What to eat at a French Christmas market
PUBLISHED: 17:07 08 December 2016 | UPDATED: 17:07 08 December 2016
There are so many different food and drink stalls at French Christmas markets it can be difficult to decide, so here is our pick of traditional French treats to try at your local marché de Noël
Gaufres (preferably covered in chocolate!)
You might not get to observe the ‘roasting on an open fire’ bit, but once you munch these hot from a paper cone as you wander, you won’t mind. Southern France is the greatest purveyor of this much-loved nut, especially the department of Ardèche.
Bitesize biscuits made in Alsace during the festive season. Varieties include almond, honey or lemon, anisbredele (with egg white and aniseed) and schwowebredele (with orange and cinnamon). They can be plain, glazed or decorated. Ask the stallholder to make up an assortment in a pretty tin.
Crunchy on the outside and fluffy within, these deep-fried choux pastry doughnuts rolled in sugar are the ultimate rib-sticking fodder for chilly evenings at a market. They’re equally popular for Mardi Gras and really superior in Paris. Head to the capital’s largest Christmas market in the business district of La Défense.
A bretzel is basically a French version of a German pretzel which you will find in the Alsace Christmas markets. It is made from a brioche dough and there are many different sweet and savoury versions.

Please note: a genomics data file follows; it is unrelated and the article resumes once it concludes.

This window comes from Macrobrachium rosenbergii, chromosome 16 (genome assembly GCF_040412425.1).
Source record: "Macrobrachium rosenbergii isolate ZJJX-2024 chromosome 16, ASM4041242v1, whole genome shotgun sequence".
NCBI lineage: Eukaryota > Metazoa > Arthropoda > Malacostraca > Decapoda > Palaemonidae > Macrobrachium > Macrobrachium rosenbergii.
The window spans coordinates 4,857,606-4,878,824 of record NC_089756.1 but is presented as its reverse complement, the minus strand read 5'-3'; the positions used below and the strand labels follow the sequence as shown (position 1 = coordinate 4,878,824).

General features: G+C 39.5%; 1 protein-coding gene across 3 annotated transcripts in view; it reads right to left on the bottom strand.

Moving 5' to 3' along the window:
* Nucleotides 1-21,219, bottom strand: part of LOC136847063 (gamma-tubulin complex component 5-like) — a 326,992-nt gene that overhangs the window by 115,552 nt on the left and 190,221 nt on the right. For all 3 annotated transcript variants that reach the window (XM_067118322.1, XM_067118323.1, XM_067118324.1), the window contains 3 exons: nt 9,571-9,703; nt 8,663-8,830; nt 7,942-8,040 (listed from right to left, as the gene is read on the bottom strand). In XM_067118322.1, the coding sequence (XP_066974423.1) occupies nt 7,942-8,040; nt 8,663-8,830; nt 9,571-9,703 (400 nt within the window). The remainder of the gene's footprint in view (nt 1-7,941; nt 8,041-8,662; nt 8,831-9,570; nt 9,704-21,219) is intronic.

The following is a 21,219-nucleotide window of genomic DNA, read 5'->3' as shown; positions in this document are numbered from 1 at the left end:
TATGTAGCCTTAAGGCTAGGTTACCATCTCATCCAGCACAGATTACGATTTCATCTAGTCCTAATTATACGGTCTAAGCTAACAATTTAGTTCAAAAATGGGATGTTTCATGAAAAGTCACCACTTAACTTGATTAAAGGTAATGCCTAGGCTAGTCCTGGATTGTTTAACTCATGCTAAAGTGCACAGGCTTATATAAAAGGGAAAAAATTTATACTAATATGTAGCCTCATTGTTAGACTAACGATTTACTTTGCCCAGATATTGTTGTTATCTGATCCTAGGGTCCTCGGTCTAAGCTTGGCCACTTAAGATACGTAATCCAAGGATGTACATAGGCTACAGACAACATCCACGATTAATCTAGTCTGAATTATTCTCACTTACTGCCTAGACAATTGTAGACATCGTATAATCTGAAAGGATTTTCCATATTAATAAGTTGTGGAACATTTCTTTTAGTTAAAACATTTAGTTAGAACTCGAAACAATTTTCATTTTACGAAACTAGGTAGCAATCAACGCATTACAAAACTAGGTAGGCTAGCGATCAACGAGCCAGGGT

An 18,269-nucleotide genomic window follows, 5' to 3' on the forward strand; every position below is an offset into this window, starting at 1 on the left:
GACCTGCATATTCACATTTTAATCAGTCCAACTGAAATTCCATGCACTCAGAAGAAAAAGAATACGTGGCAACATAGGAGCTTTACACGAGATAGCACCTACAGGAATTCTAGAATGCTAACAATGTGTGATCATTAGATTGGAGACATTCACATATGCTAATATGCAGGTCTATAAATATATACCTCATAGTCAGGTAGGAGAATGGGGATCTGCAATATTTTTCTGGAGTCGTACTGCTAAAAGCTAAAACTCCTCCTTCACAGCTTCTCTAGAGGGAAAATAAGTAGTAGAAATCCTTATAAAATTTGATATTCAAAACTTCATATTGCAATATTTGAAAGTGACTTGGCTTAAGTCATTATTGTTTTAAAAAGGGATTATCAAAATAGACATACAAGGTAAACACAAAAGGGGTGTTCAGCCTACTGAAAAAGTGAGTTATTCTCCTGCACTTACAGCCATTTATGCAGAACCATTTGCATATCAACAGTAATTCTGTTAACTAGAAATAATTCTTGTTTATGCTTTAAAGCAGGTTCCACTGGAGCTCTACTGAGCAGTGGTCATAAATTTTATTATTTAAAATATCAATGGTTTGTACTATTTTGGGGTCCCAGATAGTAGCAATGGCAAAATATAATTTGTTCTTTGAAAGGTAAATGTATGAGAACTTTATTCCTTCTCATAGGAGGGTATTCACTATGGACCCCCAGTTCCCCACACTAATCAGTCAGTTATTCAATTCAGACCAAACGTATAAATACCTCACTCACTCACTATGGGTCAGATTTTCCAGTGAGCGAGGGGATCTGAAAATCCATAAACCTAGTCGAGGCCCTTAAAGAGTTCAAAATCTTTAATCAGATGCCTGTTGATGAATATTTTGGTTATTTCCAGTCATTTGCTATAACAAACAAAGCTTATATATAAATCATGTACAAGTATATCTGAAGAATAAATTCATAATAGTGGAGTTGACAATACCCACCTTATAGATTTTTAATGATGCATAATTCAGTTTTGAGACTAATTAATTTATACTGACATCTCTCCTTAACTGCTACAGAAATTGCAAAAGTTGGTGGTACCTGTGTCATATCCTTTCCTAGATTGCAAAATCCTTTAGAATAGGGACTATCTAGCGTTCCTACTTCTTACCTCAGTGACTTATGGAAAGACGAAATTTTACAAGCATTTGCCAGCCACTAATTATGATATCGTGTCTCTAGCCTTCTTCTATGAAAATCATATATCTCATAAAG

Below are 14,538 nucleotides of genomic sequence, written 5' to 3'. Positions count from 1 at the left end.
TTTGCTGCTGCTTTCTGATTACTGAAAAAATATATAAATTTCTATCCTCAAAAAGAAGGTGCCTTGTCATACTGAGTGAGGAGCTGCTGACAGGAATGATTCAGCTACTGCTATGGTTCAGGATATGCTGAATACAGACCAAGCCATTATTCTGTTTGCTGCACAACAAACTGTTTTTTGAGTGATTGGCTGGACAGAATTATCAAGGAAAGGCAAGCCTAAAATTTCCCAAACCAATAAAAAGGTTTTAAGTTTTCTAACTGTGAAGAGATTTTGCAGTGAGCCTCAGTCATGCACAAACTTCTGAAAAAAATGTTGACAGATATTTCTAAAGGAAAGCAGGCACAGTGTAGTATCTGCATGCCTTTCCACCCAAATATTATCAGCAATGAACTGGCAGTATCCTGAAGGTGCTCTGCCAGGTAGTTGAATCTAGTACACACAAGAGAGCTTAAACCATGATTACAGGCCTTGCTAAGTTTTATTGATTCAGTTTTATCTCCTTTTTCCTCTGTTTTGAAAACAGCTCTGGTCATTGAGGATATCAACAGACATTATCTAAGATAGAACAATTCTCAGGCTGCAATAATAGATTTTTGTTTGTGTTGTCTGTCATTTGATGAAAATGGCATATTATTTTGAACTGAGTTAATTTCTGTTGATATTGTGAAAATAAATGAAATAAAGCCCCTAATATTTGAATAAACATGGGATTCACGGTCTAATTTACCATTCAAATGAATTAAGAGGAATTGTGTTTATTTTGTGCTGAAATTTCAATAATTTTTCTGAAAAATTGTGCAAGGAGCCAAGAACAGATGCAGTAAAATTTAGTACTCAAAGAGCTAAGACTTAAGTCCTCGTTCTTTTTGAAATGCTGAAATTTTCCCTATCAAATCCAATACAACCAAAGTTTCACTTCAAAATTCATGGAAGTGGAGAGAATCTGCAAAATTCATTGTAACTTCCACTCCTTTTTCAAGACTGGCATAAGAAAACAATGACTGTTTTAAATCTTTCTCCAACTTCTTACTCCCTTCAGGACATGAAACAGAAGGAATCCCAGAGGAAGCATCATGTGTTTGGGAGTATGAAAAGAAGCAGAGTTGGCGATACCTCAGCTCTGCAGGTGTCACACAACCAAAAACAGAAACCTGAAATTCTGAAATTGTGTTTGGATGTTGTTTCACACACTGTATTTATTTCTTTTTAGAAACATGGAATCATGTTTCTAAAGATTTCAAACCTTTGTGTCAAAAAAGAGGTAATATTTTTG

Unlike the macarons you will see in Parisian patisseries which are made from meringue, macarons d’Amiens are made from a paste of almonds and honey and you will find them at the Amiens Christmas market.
This traditional cake comes from the Picardy region and can be found at the Amiens Christmas market. It is a brioche-like cake in the shape of a chef’s hat made with a lot of eggs and butter!
Found at the Nice Christmas market socca are pancakes made from chickpea flour and are a speciality of Nice.
Vin chaud (to wash it all down)
Nothing warms icy fingers and chapped cheeks like a steaming glass of mulled wine. No market would be complete without it, often ladled from vast copper vats or poured from painted ceramic jugs. You’ll encounter different recipes in different parts of the country: some with more cinnamon, some more cloves, some adding a dash of something stronger. The red wine used is usually cheap and unremarkable – the magic happens when it’s heated and infused. Santé!